But that notwithstanding, high marks for dessert; I could have eaten 3 more (obviously).

photo courtesy of My Vegan Gut
One critique: the gentleman who brought our dishes to the table was not our waiter.  While he didn't judge me when I squealed as he approached with our dessert was extremely pleasant, I would have appreciated if our meals had been presented with an explanation of the dish, as I'd already forgotten what the specifics were by the time they came out.  It would have only taken a couple of extra seconds and would have truly lent itself to the upper scale establishment.

So let's re-cap:

  • Trendy?  Yes; very.  And decidedly non-vegan.  The dining room is inviting: warm-hued, quiet, and boasting great big comfy upholstered chairs, just the way I like them.  No one was snooty; in fact, I would have appreciated a little more ceremony.

  • Expensive?  Well, yes.  I would have liked to have ordered a few more dishes in order to get a better sampling of the offerings, but the cost was a bit prohibitive for such abandon.  For a once-in-a-while splurge it's not bank-breaking, but I can think of other restaurants I'd prefer.  Perhaps try and/or revisit next time a coupon comes around.

  • Small portions?  Yes and no.  I probably could have eaten our companion's appetizer on my own, but sharing the sushi was more than enough.  There's certainly no chance of having entree leftovers and the desserts are quite miniscule, but I was surprisingly satiated when we left.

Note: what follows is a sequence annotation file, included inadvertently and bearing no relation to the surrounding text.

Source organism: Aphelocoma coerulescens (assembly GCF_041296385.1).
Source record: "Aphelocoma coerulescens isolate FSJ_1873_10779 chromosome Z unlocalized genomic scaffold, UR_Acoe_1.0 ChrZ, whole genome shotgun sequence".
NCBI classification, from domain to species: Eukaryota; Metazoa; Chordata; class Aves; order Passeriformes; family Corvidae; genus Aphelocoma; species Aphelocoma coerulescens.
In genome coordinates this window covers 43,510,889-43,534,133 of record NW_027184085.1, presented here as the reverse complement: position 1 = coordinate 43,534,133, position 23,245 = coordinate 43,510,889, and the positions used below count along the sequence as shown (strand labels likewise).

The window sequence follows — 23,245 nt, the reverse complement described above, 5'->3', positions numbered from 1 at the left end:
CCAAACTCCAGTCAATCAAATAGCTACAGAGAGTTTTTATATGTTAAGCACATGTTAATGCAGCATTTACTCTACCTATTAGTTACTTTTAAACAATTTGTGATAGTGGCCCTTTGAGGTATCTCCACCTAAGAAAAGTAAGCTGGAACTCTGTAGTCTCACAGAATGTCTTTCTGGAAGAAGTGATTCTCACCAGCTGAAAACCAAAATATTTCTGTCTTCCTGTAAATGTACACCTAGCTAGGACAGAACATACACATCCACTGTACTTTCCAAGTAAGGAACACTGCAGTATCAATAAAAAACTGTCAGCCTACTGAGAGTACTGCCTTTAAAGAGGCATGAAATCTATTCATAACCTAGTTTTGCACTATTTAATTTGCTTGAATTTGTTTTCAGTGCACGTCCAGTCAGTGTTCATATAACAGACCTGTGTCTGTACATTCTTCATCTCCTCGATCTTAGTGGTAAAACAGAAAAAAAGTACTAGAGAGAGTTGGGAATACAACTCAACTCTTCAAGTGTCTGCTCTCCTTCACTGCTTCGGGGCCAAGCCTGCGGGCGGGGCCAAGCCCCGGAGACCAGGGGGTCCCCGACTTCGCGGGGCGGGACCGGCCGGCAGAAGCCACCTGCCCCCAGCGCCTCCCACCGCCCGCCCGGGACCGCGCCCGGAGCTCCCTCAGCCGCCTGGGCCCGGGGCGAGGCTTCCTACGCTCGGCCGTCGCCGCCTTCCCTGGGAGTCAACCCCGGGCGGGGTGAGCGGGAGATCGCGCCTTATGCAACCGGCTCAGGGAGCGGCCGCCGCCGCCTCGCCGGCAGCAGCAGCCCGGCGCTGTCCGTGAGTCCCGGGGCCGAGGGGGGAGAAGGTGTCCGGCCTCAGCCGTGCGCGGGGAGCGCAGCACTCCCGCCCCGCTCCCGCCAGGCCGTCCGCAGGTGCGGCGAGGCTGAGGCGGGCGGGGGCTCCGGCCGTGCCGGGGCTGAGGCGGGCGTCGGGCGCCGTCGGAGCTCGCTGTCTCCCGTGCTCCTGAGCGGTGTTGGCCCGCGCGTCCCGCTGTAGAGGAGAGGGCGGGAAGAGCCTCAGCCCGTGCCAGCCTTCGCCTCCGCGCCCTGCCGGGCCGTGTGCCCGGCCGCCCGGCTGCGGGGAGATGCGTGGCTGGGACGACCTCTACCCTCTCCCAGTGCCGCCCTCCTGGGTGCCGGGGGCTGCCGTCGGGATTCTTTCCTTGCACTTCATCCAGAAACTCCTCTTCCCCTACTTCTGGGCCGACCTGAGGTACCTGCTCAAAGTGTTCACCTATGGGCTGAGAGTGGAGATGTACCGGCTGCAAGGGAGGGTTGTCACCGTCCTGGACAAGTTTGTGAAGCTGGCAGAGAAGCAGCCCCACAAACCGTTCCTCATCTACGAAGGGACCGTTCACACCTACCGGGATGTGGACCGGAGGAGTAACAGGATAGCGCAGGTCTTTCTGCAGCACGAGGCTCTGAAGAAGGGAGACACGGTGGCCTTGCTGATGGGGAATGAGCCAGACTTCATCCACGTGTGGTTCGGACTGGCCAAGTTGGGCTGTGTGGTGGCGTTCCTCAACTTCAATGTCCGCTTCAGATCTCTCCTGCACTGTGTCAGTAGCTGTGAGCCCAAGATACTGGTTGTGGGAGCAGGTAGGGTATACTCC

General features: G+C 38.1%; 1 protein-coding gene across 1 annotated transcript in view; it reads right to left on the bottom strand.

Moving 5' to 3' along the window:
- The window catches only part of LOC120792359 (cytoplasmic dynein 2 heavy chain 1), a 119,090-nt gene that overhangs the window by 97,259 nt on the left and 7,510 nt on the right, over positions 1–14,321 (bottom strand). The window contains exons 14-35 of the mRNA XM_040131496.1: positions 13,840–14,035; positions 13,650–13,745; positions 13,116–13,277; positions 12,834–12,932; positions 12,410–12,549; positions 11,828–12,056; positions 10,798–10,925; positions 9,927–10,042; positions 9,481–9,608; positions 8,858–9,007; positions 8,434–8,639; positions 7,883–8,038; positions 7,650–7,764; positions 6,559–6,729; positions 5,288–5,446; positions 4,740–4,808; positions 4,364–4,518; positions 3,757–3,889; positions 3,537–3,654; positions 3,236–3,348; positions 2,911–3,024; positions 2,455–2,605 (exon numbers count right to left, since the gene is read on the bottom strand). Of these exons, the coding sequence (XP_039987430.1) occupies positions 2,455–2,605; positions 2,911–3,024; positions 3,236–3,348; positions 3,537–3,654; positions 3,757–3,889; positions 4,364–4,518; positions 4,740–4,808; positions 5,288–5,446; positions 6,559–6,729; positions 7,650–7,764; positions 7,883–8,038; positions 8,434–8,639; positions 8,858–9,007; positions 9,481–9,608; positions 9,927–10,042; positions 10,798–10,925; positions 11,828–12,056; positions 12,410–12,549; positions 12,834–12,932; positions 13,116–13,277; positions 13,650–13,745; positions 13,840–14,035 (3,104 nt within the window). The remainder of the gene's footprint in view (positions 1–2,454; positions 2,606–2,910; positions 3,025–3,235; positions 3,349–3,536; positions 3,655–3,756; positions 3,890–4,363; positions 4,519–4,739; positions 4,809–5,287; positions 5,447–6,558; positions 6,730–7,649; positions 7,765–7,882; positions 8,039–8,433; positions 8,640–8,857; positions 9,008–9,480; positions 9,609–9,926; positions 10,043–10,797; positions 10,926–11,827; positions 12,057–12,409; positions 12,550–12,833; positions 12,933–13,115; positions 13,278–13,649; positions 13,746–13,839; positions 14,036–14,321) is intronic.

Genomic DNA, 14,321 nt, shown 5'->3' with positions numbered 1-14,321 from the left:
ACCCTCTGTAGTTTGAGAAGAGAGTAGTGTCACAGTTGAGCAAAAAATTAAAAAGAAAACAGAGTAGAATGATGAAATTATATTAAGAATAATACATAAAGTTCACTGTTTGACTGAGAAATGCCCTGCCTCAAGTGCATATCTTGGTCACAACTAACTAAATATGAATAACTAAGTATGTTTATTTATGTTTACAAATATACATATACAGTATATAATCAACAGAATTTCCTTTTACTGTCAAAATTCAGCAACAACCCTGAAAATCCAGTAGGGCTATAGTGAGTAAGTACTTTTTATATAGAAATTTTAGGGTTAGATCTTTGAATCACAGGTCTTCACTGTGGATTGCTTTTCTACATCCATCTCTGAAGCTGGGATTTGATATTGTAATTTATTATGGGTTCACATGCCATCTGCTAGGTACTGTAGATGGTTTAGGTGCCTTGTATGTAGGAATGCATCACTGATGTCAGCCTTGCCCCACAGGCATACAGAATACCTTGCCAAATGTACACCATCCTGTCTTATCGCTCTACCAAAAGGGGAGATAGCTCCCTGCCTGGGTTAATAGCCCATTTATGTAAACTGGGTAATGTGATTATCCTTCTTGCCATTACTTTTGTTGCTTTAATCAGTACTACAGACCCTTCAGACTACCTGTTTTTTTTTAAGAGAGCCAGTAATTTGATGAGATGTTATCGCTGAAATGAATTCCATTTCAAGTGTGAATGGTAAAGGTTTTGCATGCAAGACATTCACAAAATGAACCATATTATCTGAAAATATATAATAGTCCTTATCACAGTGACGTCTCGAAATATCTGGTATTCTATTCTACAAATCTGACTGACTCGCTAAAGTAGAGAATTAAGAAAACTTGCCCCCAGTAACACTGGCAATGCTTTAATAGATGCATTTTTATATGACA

Full disclosure?  An hour later I had Lula's.   To be fair, I wasn't necessarily hungry; I just...wanted it.  Cinnamon on top, caramel swirl on the bottom (extra credit to the scoop-ess who got a real workout giving me the last of the luscious cinnamon).

I wasn't the only one!  Chocolate chocolate chip:

*Fur Hat:
When I got in line for the (disappointingly untidy) restroom, Fur Hat was in front of me.  She was soft-spoken, but friendly and out-going: immediately turning around and talking to both myself and the diner behind me about how much she was enjoying her meal.  Astonished by her seeming naiveté, I asked her if she was vegan.  "I'm trying, but I still eat fish and cheese."  And, apparently, wear fur hats.  Before I could think of how to respond with aplomb, she began raving about "Dr.Cownut [sic]" cheese.  I was perplexed by how her exuberance for her meal was in such severe contrast to her offensive headwear, and it was her turn before I could muster a thoughtful, yet pointed comment.

As it turned out, she and I both wound up exiting the restroom at the same time as BYOL was going in, and he mentioned, "Fur is gross, by the way," as he passed.  She turned to me, wide-eyed, to ask what he'd said.  I responded with a hesitant point and a poignant grimace, "He doesn't like your hat."  I saw the comprehension as it passed across her face and she melancholically repeated what she'd confirmed she'd heard: his exact words.  It was obvious that her feelings were hurt, and then she was gone.

Surely there is a more delicate and effective approach for when one finds themselves in these situations- particularly when you are a vegan in a vegan establishment that is populated predominantly by non-vegans.  Suggestions?